Brazil: Oil workers strike against privatisation
30 May 2018: A 72-hour strike by Brazilian oil workers opposing the privatisation of government owned oil company Petroleo Brasileiro SA (popularly known as Petrobras) halted work at 25 out of 46 refineries and rigs across the country. The workers have been demanding that resignation of Petrobras’ chief executive, Pedro Parente, who has been leading the privatisation drive of the company. The strike was declared illegal by Brazil’s top labor court late Tuesday, after Petrobras argued it was about poli-tics rather than labor issues.
The strike of the oil workers was preceded by a 10 day nationwide strike of truck drivers in the country who were protesting against the high prices of gasoline. The series of strikes has rattled the government of President Temer in the wake of national elections which are due in October 2018.
ILO to draft Convention on sexual harassment at work
31 May 2018: The ILO plan to draft an international treaty to protect workers from sexual harassment and violence, following the #Metoo campaign across the world.
While final agreement on the new ILO convention is not expected until next June, members agree that the convention should aim to prevent sexual harassment at work. This will require countries to adopt national legislation that prevents all forms of violence and harassment at work, to establish and strengthen enforcement and monitoring mechanisms, provide sanctions and ensure remedies and support for victims, among other measures.
South Korea: Former Korean Trade Union President Released from Prison after 3 years
30 May 2018: Han Sang-gyun, the former president of the Korean Confederation of Trade Unions, who was arrested three years ago, was released on 30 May.
Han had led a strike at Ssangyong Motor for 76 days during the global crisis in 2009, as well as a movement against mass dismissals and precarious work. During the strike hundreds of workers seized the plant against impending layoffs, casualization and outsourcing. He also organised a massive rally in November 2015 in which almost 130,000 people gathered and protested against the erstwhile Park Geun-hye government. The mobilisation led to the impeachment and imprisonment of President Park.
In December 2015, on the charges of violations of the Assembly and Demonstration Act, obstruction of public duties and obstruction of traffic, Han was arrested by state police and sentenced to three years by the Supreme Court in May 2017.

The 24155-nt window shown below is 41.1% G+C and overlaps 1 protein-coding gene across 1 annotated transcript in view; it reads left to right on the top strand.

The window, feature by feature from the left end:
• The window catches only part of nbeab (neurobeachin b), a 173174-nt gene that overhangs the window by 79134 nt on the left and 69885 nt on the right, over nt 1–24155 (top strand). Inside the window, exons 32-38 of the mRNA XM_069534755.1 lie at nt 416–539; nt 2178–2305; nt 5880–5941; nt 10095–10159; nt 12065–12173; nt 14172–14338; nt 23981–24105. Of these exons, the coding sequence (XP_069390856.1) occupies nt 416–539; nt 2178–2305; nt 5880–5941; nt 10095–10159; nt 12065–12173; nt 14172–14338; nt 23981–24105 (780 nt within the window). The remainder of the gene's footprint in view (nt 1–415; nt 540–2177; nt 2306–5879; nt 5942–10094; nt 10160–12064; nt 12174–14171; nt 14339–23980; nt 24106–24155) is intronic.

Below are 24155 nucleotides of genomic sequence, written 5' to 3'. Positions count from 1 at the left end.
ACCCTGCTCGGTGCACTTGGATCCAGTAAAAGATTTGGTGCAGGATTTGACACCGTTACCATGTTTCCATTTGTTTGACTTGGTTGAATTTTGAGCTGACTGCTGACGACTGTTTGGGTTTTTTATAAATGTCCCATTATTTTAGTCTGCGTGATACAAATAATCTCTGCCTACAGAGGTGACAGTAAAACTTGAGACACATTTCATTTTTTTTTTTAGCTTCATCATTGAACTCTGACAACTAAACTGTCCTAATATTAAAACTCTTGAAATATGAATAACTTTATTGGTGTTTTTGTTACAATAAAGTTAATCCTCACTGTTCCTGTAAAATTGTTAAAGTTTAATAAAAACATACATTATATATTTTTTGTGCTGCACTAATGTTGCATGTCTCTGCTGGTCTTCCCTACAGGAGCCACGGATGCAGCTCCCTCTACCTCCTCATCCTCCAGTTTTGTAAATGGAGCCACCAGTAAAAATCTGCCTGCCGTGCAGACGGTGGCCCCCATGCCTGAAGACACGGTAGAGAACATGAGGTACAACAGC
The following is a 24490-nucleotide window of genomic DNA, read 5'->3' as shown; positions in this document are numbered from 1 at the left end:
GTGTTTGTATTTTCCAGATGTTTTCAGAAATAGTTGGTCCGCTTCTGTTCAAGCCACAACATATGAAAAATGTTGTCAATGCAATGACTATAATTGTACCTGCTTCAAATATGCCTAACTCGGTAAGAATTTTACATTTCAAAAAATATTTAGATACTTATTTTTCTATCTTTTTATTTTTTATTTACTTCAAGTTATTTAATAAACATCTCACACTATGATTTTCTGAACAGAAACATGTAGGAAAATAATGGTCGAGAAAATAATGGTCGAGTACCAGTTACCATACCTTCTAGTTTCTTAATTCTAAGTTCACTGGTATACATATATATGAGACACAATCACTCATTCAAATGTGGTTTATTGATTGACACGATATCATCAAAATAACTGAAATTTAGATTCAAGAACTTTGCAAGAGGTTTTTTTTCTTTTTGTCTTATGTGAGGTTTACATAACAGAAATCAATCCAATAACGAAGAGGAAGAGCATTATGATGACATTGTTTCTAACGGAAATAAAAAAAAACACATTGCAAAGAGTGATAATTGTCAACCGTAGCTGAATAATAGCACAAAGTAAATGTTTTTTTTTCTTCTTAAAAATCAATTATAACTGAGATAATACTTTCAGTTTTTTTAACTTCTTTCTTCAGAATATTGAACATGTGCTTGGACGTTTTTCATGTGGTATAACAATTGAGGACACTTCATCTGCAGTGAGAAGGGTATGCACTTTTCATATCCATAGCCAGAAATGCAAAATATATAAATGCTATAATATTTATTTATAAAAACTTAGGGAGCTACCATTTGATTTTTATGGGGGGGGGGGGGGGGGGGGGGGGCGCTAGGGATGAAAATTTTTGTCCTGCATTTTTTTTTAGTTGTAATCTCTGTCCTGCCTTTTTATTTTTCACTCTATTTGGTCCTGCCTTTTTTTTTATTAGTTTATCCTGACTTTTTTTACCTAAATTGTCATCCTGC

EU: EU votes on equal pay and working conditions
29 May 2018: Members of the European Parliament voted in favour of new European Union rules that ensure workers posted temporarily to other EU countries subject to the same pay and working condition rules of the host country. The current rules allow companies to bring in workers from low-wage EU countries and undercut local workers. Travel, board and accommodation costs will have to be paid by the employer and not deducted from workers’ salaries. Employers will also have to ensure that the accommodation conditions for posted workers are decent, and in line with national rules. The duration of the posting has also been set at a maximum of 12 months, with a possible extension of 6 months.
Member states will have two years to transpose the rules into their national laws, and must put them into effect by the end of this period.
Bangladesh: New Amendment to labour law presented at the ILC
28 May 2018: Bangladesh has gone to the International Labour Conference of the ILO in Geneva with the draft copy of the amended labour law which includes a change in the requisite number of workers to form a union and on inspection of factories in the EPZs.
According to the amendment, 20 percent of the workers in a factory will now be sufficient to form a union instead of 30 percent and now officials of the Department of Inspection for Factories and Establishments would be able to visit and inspect the factories in the Export Processing Zones. The amendment still does not provide freedom of association to workers working in the factories in the EPZs. The government however is ambiguous about when the amendment is likely to be passed in parliament.
Egypt: Trade Union Elections held amid allegations of Government interference
24 May 2018: On 23 May, Egypt held its first countrywide trade union election in 12 years. The election will be conducted in two stages according to a new law issued last year recognising independent trade unions that have established a strong foothold in Egypt in recent years. The election will be conducted under judicial supervision.
Independent trade unions mobilised widespread protests against the privatisation programme of President Hosni Mubarak that had resulted in massive layoff, which ultimately forced him to resign in 2011.
The first stage of the election covers sectors of overland transport, trade, agriculture, irrigation, fisheries, insurance, banks, tourism, oil and administrative sectors. The second, scheduled for 31 May, covers sectors of maritime and air transport as well as food industries, textiles, chemical industries, the postal service and telecommunications.
ILO placed Egypt on its blacklist in 2017, citing violations by the government of workers’ rights, including arrest of trade unionists and curbs on independent trade unions. This election before the International Labour Conference is an attempt to remove its name from the blacklist.